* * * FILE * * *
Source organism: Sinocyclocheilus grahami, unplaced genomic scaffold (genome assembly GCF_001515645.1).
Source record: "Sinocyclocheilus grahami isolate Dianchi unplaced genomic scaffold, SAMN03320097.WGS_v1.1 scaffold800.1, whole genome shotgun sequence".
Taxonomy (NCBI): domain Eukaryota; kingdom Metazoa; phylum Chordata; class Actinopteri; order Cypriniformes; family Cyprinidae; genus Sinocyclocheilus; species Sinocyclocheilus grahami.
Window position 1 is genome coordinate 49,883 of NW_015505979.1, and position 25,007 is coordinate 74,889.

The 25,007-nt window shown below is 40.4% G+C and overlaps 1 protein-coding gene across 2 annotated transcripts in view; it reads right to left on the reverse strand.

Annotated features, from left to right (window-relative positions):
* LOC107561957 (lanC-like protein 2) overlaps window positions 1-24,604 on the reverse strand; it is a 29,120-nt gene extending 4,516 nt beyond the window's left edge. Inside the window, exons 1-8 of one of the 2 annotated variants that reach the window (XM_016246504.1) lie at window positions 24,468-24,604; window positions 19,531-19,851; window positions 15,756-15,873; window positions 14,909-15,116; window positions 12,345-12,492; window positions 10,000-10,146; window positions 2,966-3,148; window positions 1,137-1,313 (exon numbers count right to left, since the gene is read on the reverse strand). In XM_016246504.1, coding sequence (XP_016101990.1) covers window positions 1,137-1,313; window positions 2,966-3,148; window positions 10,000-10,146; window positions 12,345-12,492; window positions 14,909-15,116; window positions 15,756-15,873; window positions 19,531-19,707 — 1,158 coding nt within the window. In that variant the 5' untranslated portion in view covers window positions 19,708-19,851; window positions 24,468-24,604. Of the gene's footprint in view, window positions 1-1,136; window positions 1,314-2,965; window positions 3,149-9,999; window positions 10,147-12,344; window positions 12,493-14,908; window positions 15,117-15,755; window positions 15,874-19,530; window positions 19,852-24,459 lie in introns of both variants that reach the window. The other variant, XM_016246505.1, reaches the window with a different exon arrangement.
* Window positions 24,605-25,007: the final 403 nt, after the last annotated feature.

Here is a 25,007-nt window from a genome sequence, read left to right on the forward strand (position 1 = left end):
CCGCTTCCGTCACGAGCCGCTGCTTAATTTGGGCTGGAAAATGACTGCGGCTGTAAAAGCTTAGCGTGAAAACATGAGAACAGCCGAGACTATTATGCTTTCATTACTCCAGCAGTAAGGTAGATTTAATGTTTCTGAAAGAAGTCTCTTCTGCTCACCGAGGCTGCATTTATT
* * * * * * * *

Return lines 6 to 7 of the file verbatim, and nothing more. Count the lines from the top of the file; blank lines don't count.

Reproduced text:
Annotated features, from left to right (window-relative positions):
* LOC107561957 (lanC-like protein 2) overlaps window positions 1-24,604 on the reverse strand; it is a 29,120-nt gene extending 4,516 nt beyond the window's left edge. Inside the window, exons 1-8 of one of the 2 annotated variants that reach the window (XM_016246504.1) lie at window positions 24,468-24,604; window positions 19,531-19,851; window positions 15,756-15,873; window positions 14,909-15,116; window positions 12,345-12,492; window positions 10,000-10,146; window positions 2,966-3,148; window positions 1,137-1,313 (exon numbers count right to left, since the gene is read on the reverse strand). In XM_016246504.1, coding sequence (XP_016101990.1) covers window positions 1,137-1,313; window positions 2,966-3,148; window positions 10,000-10,146; window positions 12,345-12,492; window positions 14,909-15,116; window positions 15,756-15,873; window positions 19,531-19,707 — 1,158 coding nt within the window. In that variant the 5' untranslated portion in view covers window positions 19,708-19,851; window positions 24,468-24,604. Of the gene's footprint in view, window positions 1-1,136; window positions 1,314-2,965; window positions 3,149-9,999; window positions 10,147-12,344; window positions 12,493-14,908; window positions 15,117-15,755; window positions 15,874-19,530; window positions 19,852-24,459 lie in introns of both variants that reach the window. The other variant, XM_016246505.1, reaches the window with a different exon arrangement.